I left the Grand Canyon and went to Los Angeles, where the West Los Angeles Chapter of the Sierra Club invited me to visit a California recreation area. Kenny Hahn State Park is located less than four miles from where I grew up. Since high school, I'd driven past it thousands of times, never having realized that it was home to miles of hiking trails and a reservoir stocked with fish. On this particular occasion, I walked with a group of African-Americans who had been invited by the Sierra Club to explore a natural area close to home. Prior to this outing, the hikers never even realized that such a beautiful and easily accessible patch of nature was there, located at the very center of their community.
Sometimes, people -- regardless of race or ethnicity -- fail to spend time in nature simply because we don't know it's there and accessible. Truly, nature is all around us, but only those who seek it out are going to see its face.
On our hike, I met Felicia Richard, a 53-year-old African-American schoolteacher who has traveled all over the world. She told me of her trips to Europe, Africa and Asia.
"But I've never been to a national park," she said. "I just never liked the idea of all that camping."
Richard is well-educated and has the time and income to travel widely. Yet somehow, she was convinced that visiting a national park meant roughing it in a tent. And that is something she just doesn't do. Her perception is shared by many, people of color and whites alike. But it's a limiting one that takes a visit to a park out of the realm of possibility. And once that perception becomes a reality, Richard, like other African-Americans, gives up on the national parks. Instead, she seeks out alternative travel destinations.
"But then I saw Oprah went to Yosemite," she said. "And if Oprah can do it so can I.
And just like that, Richard's perspective changed. Oprah Winfrey's televised visit to Yosemite last year showed an audience of millions that the most prominent African-American citizen after the president of the United States could enjoy an overnight camping trip. With the right role models, encouragement, information and positive exposure, there's no reason in the world why more people of color can't spend time in nature –- and enjoy it.
But a change of this magnitude will require a shift in tactics by organizations like the Sierra Club or The Nature Conservancy –- groups that want to encourage diversity in the conservation movement. First, they have to overcome the apprehensions that many minorities feel. As West Los Angeles Sierra Club chairman David Haake put it, a multi-ethnic cohort could help to fulfill the organization's primary mission of preserving wilderness –- if it could directly engage communities of color.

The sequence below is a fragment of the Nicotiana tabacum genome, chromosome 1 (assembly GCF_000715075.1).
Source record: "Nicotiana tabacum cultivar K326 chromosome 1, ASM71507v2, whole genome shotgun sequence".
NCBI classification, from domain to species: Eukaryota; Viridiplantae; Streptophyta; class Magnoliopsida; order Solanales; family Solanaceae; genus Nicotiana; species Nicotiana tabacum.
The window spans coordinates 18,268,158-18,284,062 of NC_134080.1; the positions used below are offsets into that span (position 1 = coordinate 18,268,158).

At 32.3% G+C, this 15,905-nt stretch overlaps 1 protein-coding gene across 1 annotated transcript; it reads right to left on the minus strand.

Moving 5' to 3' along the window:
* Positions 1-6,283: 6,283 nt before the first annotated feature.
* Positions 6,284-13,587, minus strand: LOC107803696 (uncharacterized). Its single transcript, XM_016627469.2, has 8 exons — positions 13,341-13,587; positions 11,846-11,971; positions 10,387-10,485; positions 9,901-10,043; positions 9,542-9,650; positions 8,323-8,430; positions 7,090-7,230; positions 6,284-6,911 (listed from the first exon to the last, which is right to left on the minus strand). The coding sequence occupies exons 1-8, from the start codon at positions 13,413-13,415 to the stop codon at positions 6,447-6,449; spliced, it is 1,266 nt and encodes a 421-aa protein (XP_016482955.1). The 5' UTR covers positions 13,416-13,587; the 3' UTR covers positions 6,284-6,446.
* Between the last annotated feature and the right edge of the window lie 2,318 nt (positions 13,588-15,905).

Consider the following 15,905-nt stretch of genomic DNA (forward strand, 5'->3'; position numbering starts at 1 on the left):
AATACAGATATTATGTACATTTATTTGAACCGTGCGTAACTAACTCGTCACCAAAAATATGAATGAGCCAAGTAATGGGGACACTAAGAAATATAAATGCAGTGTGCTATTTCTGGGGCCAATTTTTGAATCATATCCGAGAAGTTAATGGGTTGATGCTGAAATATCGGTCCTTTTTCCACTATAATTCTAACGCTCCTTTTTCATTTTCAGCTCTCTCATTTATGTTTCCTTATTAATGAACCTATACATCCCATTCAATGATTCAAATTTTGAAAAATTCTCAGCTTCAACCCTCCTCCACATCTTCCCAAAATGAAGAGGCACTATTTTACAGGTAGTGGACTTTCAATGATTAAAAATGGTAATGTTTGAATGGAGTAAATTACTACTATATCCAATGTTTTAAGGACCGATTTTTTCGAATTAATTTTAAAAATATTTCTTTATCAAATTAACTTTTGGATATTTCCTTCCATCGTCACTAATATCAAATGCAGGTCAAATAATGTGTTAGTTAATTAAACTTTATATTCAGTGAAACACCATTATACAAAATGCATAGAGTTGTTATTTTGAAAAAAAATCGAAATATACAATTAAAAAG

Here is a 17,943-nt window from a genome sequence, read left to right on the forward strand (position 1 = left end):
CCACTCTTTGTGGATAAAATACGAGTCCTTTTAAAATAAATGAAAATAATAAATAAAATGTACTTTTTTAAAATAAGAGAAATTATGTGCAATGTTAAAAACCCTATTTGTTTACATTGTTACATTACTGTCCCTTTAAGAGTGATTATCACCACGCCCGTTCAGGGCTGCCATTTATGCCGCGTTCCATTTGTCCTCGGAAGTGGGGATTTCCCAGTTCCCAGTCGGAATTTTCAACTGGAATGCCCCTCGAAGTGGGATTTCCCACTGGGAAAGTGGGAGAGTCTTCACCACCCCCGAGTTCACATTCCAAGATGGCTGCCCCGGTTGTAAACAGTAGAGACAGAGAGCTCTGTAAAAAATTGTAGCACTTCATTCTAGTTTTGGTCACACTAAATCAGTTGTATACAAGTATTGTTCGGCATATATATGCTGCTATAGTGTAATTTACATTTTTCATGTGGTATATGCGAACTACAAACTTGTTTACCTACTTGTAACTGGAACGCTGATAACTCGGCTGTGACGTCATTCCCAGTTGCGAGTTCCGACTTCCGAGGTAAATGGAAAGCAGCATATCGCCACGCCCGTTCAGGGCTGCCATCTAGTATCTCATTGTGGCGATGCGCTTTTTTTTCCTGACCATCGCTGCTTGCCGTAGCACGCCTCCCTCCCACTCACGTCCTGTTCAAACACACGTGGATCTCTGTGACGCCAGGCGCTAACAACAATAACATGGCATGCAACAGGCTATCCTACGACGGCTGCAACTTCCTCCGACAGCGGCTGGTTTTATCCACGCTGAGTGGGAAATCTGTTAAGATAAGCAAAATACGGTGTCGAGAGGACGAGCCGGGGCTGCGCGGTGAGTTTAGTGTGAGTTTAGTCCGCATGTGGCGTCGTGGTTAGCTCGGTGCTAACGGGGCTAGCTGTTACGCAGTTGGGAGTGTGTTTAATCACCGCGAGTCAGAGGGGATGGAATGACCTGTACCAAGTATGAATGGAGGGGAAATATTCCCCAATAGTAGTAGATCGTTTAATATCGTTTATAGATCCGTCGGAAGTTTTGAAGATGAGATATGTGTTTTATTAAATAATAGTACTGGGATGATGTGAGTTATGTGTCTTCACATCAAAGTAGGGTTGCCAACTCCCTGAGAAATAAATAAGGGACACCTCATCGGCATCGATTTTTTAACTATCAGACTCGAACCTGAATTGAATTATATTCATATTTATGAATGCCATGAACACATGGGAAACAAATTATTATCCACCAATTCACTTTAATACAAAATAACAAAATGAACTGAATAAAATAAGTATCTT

"The Sierra Club actually comes in all different colors," he said. "We need to make a better effort to be inclusive and help everyone to participate."
As the demographic landscape of the nation shifts toward a non-white majority, the conservation movement's current lack of racial diversity could become its downfall. Environmental groups will need minorities (who will soon become the majority) to support state and federal legislation to preserve our wild places.
In response, conversation groups and the National Park Service are creating programs that are more welcoming and inclusive. Vanessa Torrez is a ranger at Teton National Park. As youth and diversity coordinator, she was instrumental in creating a new program called the NPS Academy. The program invites college students to visit the park on spring break, and thereby be exposed to many of the careers open to them in the National Park Service. Working in conjunction with the Teton Science School and the Student Conservation Association, the academy drew 29 students of racially diverse backgrounds from across the country.
"We were looking for students that had leadership skills, who were interested in the outdoors and wanted to take on this kind of commitment," Torrez said, "not just committing their spring break, but committing to internships during the summer. We placed 21 of the 29 students in summer jobs with the SCA or working for the National Park Service."
By inspiring a group of qualified minority applicants, programs like the NPS Academy are beginning to build a more diverse pool of Park Service workers. These programs are also creating future ambassadors -- young people who will return to their neighborhoods with positive park experiences that encourage others to follow in their footsteps.
And who knows? With our perceptions open to a broad spectrum of options maybe we’ll recognize that access to wilderness is like Bigfoot. It’s an idea that first takes shape in our minds, illusive to some and hard to imagine or even see. But it becomes real when we finally believe that it’s possible